In our project we seek not merely to automatically rearrange the order in which the operations are performed, but also to automatically re-engineer new versions of programs which can meet multiple conflicting and completing objectives.
We wish to change, fundamentally, the perception of software from being a craft-based artefact, produced by the skill of human hands, guided by human brains. To us, software is an engineering material, that can and should produced by automated construction and reconstruction, evolution and revolution. The role of the human brain is retained in the description of the objectives to be met. In our vision, these become translated into fitness functions which guide the construction and post-deployment evolution of the software.
In so doing we address the original goals of the many declarative programming and self-adaptive systems initiatives: leading software engineers away from the messy details of how software should achieve its goals to the more valuable role of describing what those objectives should be so that systems can be truly self-adaptive; reconstructing itself, in situ, to respond to its changing environment.
We seek not merely to reduce to a minimum the time necessary (making software faster), but also to attack a wide range of other so-called “non-functional” properties of software (throughput, power consumption, security attack surface; anything that can be described and measured about the behaviour of a system).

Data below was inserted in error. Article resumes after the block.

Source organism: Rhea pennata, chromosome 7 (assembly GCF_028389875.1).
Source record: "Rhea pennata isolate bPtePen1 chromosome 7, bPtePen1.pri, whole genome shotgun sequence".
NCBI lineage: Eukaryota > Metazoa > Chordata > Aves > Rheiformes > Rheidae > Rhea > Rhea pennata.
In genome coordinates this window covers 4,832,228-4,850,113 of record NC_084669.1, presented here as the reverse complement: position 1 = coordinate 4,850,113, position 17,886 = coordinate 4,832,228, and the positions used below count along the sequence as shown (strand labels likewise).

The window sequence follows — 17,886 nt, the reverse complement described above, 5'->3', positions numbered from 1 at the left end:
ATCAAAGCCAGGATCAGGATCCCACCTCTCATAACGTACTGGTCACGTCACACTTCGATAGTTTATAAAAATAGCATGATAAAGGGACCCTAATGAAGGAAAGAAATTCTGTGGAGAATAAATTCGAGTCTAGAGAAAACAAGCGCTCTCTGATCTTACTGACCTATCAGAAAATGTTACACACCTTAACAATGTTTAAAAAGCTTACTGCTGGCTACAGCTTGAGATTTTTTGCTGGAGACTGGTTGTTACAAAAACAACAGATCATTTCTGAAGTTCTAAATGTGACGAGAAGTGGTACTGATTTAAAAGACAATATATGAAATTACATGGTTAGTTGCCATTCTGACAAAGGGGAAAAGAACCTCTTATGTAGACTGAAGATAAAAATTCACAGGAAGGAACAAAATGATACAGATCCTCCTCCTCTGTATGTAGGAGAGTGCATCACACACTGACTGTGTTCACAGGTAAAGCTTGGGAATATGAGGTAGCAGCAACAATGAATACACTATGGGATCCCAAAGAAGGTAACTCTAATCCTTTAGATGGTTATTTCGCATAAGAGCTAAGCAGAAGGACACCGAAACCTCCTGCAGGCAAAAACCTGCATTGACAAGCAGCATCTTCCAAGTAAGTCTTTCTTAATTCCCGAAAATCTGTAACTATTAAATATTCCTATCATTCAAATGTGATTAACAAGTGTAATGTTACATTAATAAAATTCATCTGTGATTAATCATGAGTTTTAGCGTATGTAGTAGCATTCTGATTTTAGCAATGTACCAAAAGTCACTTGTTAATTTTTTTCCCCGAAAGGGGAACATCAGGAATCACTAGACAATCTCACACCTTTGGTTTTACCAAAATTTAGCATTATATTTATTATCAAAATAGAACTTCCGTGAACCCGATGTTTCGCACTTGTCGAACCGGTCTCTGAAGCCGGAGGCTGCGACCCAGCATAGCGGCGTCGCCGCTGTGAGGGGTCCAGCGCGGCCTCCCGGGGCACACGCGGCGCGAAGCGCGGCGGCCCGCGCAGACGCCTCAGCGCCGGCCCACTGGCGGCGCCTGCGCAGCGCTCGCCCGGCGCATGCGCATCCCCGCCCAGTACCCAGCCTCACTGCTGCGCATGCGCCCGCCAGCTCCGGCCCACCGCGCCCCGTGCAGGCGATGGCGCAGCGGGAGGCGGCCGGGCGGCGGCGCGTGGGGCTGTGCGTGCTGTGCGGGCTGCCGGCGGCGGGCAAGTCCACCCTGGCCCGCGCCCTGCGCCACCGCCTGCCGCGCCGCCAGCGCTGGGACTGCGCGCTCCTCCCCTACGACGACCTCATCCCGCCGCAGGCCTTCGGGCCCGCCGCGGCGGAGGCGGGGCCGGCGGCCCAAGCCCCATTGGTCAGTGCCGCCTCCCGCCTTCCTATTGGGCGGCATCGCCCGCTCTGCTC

We hope that we should be able to change the way in which software is developed. Instead of writing one program by hand to meet one specific objective, we will seek to deploy the optimisation into the code so that it can re-optimise and re-balance itself as its operating environment changes.
Software engineers are both blessed and cursed by the supreme flexibility of their intangible engineering material. DAASE will focus on the blessing. We may say most aptly, that the DAASE project weaves together optimisation and operation so that software becomes dynamically adaptive.